Tom Morello is one of those famous guitarists whose way of playing is far from traditional. And when he joined Audioslave, he wanted a new guitar customized for that project. The result was his now-iconic Soul Power, a hot-rodded Designer Series Stratocaster with very distinct features. In 2020, Fender started selling remakes of this guitar. So, how good are they?
Fender Tom Morello Stratocaster Physical Features
- Body Material: Alder
- Neck: Maple C-profile
- Fretboard: Rosewood
- Frets: 22
- Nut Width: 1.65” (41.9mm)
- Nut Material: Floyd Rose FRT 02000 locking
- Pickups: 1 humbucker, 2 noiseless single-coils
- Tuners: Deluxe cast/sealed locking
Morello's custom Soul Power strat had few distinct features that contributed to its legendary status. This remake offers all those functions in a more professional package.
The foundation is a bound-top alder body with a 22-fret bolt-on neck. It’s a “deep C” profile maple neck with a rosewood fingerboard. To get that modern player-friendly feel, they’ve given it a 9.5 to 14-inch compound radius.
Of course, the main attractions are the special features. First, we’ve got the double-locking Floyd Rose bridge and locking tuners. This is what lets you make those wild whammy dives and whinnies while also staying in tune longer.
Next, there’s the killswitch. Pressing it cuts the sound out, and that’s how Tom makes those crazy stuttered leads that set him apart from other guitarists back in the day. Run the guitar through a good distortion pedal and push the switch like a jackhammer, and you’ve nailed the sound.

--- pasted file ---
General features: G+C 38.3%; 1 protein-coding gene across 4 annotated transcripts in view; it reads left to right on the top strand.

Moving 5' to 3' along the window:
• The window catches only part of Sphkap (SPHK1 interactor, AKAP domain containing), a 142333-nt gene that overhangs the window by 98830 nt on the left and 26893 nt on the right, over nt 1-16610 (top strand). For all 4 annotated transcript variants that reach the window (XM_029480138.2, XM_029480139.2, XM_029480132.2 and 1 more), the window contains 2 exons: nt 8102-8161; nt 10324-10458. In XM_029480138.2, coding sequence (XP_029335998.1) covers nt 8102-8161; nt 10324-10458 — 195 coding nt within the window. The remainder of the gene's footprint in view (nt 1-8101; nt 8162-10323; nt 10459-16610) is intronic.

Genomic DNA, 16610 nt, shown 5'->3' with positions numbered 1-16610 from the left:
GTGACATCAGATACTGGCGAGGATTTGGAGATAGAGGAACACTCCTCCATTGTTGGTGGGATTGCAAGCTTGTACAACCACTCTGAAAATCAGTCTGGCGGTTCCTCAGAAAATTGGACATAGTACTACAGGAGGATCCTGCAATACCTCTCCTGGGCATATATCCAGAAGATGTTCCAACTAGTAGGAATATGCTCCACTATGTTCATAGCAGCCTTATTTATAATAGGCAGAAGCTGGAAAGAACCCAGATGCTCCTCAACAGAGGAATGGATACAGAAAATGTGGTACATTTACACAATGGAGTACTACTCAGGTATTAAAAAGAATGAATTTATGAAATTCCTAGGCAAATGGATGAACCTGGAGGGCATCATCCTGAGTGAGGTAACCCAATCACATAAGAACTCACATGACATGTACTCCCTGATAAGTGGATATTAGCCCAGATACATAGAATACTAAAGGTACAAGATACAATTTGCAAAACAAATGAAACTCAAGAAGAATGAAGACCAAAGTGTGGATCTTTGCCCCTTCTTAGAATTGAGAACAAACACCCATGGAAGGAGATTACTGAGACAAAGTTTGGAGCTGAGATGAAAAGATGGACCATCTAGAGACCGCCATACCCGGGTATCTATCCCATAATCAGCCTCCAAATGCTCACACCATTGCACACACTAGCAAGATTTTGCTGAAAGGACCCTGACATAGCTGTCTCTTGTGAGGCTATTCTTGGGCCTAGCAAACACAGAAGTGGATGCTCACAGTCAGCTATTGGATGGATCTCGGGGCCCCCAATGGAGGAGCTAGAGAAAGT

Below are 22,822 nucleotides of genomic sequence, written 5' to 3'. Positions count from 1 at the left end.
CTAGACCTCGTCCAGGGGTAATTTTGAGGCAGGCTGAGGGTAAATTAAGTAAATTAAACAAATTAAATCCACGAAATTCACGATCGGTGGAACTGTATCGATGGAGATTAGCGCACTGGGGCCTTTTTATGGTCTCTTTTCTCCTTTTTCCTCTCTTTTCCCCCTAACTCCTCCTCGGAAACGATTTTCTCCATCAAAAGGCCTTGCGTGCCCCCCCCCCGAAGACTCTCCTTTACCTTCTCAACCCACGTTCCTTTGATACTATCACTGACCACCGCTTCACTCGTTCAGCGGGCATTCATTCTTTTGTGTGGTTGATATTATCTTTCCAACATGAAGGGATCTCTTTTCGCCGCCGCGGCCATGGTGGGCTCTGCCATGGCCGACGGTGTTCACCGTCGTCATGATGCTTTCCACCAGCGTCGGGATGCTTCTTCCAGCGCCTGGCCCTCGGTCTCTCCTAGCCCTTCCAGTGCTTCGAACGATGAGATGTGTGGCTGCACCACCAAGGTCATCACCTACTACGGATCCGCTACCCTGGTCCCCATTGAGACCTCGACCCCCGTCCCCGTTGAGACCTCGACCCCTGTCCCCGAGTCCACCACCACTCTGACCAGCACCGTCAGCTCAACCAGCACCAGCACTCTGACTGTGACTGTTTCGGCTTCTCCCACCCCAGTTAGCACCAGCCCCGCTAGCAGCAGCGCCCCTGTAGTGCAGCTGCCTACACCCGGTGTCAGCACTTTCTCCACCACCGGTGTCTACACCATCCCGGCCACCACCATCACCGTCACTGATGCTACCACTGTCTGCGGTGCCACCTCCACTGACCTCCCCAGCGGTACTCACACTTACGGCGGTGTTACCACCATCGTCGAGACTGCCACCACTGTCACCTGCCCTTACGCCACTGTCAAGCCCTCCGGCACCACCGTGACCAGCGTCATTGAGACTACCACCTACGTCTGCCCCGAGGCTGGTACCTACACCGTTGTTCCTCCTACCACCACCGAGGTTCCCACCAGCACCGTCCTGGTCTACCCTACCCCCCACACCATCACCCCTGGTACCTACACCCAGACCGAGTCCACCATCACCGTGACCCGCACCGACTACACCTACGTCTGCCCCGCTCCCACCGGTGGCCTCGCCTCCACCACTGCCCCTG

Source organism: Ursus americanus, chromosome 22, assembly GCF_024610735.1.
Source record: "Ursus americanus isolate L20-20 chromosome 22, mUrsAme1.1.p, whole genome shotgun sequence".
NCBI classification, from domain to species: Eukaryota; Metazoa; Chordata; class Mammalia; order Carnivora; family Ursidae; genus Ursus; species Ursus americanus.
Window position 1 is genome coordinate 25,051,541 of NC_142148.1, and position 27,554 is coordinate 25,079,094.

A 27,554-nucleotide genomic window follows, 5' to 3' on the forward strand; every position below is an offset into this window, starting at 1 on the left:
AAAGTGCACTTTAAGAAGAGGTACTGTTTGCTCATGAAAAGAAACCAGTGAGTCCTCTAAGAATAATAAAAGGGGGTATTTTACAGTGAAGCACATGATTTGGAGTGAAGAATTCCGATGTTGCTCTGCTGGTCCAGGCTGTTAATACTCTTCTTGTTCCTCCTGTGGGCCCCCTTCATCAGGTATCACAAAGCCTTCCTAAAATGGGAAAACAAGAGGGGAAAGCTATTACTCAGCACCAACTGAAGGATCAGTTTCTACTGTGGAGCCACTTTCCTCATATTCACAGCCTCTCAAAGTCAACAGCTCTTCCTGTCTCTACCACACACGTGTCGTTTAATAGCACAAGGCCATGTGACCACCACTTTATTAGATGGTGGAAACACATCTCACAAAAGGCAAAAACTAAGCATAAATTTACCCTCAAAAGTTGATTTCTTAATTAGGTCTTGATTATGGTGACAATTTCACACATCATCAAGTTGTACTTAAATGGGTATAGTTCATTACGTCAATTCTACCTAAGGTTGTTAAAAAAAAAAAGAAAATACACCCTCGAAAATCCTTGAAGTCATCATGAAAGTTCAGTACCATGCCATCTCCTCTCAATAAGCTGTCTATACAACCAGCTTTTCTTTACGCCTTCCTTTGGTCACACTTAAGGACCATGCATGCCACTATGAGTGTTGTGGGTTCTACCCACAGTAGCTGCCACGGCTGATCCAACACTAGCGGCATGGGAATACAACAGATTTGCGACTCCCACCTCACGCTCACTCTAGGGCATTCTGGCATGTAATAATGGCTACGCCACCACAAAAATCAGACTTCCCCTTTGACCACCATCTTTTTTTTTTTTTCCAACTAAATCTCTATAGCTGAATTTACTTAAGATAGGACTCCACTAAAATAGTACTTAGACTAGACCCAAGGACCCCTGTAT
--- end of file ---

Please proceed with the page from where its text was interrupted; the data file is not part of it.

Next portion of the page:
In the pickup department, there are three high-performance pickups in an HSS configuration. In the bridge position, you’ll find a legendary Seymour Duncan Hot Rails humbucker. The neck and middle pickups are updated Fender Noiseless single-coils, which do live up to their name.
In the typical Stratocaster fashion, there’s a master volume knob, a bridge tone knob, and a tone knob for the other two pickups. A 5-position blade switch lets you use either pickup in isolation or together with its neighbor. All settings produce a crisp and clear sound. Even under heavy overdrive, the Fender Tom Morello Stratocaster is pretty much noise-free.
As for the killswitch, it’s a proper one that causes complete silence as long as you hold it down and returns the sound as you release it. There’s none of that “suddenly unplugged cable” noise that some cheaper killswitch circuits cause.
The Tom Morello Stratocaster has a black polyester gloss finish. What immediately stands out from similar models is the mirrored chrome pickguard. Overall, it looks just like the original Soul Power. Plus, you get a decal with the iconic Soul Power logo in case you want the exact look.
How the Tom Morello Stratocaster Plays
So, it’s a stylish and elaborate guitar, but does the playability back it up? This is where Fender has made some noticeable improvements.